Background: Circulating heterophilic antibodies interfere with immunological assays in laboratory examinations; however, their rate of incidence is currently questionable. We developed an enzyme-linked immunosorbent assay (ELISA) to detect human anti-mouse antibodies (HAMAs) in routine examinations.
Methods: The study samples were comprised of serum samples obtained from 290 inpatients and outpatients at our hospital. Mouse immunoglobulin G1 (mIgG1), mIgG2a, and mIgG2b were used as the antigens and horseradish peroxidase (HRP)-conjugated anti-human IgG and IgM were used to identify the HAMA isotype.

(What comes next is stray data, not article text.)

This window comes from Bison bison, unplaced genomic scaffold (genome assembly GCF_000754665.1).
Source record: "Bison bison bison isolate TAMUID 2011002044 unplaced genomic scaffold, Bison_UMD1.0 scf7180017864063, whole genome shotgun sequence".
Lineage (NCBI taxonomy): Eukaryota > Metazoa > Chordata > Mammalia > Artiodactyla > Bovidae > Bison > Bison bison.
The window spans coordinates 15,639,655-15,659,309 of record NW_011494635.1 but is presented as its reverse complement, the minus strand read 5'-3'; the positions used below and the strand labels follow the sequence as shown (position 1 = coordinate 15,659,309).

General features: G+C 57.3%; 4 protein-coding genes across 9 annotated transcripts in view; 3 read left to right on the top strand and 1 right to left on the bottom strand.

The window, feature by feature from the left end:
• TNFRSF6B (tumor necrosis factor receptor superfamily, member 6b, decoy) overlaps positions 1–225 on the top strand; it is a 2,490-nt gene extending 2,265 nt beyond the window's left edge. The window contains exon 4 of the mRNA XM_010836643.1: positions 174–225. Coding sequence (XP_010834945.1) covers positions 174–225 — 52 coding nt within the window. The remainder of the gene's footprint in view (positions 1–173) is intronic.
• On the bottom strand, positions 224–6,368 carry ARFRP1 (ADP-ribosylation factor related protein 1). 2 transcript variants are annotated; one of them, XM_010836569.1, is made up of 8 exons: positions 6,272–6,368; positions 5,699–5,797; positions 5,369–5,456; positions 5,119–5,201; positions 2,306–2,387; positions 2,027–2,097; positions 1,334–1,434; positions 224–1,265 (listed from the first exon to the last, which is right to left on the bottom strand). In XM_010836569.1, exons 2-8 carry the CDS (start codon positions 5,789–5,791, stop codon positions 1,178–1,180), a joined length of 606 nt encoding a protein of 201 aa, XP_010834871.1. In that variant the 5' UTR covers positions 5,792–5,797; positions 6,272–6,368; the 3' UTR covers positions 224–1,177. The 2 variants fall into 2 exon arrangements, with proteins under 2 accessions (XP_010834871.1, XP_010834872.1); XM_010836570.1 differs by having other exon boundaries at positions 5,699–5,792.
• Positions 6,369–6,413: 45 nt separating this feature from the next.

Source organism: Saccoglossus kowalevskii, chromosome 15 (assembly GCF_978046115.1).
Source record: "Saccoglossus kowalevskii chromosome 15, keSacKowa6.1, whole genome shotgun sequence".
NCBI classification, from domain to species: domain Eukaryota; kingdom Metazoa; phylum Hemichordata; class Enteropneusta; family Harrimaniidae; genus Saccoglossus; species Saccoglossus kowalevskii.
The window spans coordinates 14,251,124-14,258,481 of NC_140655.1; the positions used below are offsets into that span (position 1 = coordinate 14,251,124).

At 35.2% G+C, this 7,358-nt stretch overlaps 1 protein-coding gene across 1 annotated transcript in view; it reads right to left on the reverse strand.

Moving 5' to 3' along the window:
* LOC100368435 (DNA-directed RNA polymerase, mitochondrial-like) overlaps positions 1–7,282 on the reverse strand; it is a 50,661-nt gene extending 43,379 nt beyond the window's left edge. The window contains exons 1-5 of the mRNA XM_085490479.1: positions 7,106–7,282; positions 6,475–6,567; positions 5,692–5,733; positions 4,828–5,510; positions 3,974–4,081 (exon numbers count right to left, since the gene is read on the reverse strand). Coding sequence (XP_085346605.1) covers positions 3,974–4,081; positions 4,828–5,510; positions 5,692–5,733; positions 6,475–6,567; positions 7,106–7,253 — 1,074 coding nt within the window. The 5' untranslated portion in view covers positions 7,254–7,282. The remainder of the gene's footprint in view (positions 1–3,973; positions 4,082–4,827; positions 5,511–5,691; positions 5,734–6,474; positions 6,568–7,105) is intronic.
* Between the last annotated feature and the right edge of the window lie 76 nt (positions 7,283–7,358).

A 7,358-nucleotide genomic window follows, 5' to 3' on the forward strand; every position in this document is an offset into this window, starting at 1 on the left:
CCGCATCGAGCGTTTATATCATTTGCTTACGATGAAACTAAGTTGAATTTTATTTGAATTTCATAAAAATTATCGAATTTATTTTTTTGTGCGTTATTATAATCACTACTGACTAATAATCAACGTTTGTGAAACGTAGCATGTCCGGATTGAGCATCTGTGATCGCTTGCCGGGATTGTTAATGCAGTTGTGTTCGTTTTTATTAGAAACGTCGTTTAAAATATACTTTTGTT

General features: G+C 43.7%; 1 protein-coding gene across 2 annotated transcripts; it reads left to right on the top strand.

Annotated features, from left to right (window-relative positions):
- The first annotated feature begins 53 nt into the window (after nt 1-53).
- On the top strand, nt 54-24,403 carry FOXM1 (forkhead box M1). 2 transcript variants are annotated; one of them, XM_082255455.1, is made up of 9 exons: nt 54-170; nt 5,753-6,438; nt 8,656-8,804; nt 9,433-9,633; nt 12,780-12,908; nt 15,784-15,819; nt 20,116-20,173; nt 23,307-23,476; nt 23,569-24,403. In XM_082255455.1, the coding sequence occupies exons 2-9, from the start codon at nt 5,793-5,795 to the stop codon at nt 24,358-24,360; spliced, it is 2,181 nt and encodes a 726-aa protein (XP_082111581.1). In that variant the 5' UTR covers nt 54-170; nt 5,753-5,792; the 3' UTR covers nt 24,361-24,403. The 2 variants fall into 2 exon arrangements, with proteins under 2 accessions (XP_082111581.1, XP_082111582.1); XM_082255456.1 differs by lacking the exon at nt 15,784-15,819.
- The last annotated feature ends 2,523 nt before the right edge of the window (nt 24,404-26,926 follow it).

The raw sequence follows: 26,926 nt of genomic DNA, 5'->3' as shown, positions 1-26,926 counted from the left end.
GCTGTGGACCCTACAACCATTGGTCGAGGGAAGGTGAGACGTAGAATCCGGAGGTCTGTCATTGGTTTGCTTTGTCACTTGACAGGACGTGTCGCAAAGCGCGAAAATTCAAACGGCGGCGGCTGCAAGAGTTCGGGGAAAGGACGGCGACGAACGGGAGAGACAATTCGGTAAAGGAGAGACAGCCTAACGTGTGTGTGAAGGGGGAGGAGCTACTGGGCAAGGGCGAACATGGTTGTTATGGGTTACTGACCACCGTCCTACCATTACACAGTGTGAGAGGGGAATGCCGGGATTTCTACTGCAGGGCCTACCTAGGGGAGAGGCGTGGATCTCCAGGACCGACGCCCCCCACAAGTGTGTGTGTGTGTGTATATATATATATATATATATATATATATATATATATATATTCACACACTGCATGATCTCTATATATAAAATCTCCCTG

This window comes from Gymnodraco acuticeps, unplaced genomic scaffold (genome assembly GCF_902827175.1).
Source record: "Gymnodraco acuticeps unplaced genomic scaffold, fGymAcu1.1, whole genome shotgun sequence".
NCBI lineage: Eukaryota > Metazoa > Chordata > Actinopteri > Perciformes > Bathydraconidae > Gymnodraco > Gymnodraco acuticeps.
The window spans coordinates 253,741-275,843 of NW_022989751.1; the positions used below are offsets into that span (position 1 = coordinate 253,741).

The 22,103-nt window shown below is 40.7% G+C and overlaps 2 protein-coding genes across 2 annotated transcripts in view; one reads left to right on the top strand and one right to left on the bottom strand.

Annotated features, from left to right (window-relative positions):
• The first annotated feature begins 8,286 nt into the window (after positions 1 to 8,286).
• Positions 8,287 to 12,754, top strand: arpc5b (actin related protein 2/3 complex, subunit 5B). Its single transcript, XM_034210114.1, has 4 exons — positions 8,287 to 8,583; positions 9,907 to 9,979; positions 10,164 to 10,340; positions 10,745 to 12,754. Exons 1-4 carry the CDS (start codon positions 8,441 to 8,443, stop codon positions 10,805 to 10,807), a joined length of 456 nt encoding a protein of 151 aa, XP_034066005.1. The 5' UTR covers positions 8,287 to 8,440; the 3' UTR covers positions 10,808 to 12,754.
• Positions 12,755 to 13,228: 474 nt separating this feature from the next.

Results: HAMAs were detected in 11.7% (34/290) of the samples. We observed 18 and 20 samples positive for IgG- and IgM-type HAMAs, respectively. Four samples contained both IgG- and IgM-type HAMAs. HAMAs against mIgG1, mIgG2a, and mIgG2b were found in 21, 14, and 13 samples, respectively. Existence of HAMAs was confirmed by western blotting using mIgG's as the antigens and HAMAs as the primary antibodies. Heterophilic blocking reagent (HBR) was also used to block the heterophilic interactions. Unexpectedly, a low HBR concentration rather enhanced the interactions instead of blocking them.
Conclusions: A considerable number of HAMA-positive samples, reacting with the heavy chain of mIg, were found in routine examinations. A sufficient amount of HBR should be used for blocking the heterophilic interactions.
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